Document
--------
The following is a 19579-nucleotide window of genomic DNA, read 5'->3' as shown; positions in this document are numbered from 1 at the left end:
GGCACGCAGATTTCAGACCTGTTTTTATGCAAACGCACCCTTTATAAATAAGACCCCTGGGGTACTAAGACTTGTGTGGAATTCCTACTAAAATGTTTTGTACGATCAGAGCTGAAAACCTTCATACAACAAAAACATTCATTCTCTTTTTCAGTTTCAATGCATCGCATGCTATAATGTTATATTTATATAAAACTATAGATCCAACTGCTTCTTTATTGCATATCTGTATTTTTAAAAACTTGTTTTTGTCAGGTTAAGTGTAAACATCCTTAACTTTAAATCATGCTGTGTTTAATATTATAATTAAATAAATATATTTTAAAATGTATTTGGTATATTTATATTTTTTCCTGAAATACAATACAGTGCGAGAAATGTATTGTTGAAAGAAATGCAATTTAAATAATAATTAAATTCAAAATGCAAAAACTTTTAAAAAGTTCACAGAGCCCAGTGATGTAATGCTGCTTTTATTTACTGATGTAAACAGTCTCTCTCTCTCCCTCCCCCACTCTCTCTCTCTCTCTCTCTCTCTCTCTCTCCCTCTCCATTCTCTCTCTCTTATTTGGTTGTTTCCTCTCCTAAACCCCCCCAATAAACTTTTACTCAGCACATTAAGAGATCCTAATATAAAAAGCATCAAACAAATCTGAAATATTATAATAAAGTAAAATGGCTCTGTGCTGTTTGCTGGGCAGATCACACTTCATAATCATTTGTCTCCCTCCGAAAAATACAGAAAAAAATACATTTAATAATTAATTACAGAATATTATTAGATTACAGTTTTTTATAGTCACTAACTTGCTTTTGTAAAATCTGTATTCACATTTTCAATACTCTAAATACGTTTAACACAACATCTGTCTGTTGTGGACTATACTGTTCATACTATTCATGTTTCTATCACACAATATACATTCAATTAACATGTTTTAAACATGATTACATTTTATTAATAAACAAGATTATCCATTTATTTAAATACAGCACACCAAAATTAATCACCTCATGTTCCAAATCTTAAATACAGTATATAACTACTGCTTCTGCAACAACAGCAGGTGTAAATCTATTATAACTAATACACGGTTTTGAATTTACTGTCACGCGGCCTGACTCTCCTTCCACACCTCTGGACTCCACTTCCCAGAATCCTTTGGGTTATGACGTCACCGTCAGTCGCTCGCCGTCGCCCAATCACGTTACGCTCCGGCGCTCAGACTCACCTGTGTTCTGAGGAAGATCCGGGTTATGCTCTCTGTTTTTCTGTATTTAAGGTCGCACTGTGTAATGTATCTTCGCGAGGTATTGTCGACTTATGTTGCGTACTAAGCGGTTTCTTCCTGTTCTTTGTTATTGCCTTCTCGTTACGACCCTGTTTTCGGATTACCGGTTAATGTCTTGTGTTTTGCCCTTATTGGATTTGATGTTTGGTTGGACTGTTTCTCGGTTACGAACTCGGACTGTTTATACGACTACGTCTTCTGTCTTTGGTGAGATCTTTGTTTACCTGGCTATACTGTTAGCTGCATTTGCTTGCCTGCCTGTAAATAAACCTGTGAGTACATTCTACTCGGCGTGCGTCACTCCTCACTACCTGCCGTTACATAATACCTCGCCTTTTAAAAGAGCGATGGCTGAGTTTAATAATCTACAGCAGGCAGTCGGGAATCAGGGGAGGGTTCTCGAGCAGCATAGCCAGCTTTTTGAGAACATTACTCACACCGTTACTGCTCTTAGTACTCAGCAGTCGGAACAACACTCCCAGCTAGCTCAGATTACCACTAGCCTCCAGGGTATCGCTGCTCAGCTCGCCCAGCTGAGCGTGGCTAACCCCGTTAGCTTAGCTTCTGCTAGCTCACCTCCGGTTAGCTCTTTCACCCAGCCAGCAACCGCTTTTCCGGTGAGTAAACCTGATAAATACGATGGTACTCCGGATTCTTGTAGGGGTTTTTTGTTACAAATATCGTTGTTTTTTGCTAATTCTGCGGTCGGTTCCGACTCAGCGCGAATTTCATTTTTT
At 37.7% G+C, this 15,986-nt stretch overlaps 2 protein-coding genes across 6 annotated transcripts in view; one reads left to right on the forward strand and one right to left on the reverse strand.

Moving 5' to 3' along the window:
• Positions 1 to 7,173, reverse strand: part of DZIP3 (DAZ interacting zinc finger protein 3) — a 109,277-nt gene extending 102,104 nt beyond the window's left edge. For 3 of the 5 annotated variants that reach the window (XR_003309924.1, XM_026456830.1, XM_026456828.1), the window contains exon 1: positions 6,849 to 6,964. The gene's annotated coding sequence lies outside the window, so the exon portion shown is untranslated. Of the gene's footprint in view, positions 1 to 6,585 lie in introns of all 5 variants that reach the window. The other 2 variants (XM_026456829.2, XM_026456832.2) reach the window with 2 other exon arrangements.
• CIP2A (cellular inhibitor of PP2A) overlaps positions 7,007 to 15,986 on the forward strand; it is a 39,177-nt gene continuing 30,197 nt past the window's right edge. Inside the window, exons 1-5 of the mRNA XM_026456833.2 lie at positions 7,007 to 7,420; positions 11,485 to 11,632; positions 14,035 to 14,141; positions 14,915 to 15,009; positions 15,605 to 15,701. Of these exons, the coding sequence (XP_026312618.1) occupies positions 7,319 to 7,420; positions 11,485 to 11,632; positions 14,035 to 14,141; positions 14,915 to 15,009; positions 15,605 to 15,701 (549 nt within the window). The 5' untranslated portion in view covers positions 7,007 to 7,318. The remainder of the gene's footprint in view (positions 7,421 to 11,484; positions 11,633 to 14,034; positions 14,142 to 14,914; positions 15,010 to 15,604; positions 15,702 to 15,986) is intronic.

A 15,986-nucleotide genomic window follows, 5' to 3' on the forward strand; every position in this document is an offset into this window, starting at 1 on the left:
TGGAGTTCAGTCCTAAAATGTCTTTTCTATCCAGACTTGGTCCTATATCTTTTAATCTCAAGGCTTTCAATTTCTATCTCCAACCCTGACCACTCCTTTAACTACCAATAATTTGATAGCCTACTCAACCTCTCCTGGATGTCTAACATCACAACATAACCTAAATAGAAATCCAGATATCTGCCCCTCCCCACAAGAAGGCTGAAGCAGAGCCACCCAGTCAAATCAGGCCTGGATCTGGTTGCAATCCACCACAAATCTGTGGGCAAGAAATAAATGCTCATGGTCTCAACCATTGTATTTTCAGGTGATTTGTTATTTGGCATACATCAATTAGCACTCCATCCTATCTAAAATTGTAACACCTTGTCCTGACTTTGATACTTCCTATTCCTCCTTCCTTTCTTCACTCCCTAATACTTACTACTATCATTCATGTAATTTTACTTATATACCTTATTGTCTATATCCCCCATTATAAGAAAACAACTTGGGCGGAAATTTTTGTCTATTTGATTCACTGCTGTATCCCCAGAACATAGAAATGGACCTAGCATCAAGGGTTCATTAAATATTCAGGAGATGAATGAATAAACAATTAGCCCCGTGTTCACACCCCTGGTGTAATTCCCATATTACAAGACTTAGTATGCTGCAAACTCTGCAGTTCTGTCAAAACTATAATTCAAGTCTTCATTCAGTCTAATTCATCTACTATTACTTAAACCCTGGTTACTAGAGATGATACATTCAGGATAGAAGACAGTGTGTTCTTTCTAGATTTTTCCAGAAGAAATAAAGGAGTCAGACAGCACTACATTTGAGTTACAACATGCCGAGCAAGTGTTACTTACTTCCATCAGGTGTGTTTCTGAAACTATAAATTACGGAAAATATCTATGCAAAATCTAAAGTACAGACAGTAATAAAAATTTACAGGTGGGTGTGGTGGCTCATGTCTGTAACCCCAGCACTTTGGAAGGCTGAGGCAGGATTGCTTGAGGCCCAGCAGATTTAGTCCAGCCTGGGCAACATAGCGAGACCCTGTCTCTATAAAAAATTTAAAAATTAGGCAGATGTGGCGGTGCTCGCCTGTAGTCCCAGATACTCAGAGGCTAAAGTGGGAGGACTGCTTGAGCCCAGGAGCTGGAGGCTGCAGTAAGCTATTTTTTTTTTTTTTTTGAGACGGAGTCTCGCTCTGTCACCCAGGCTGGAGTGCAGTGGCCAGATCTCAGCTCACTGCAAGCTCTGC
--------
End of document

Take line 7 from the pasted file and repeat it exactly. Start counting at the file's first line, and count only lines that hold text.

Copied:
A 15,986-nucleotide genomic window follows, 5' to 3' on the forward strand; every position in this document is an offset into this window, starting at 1 on the left: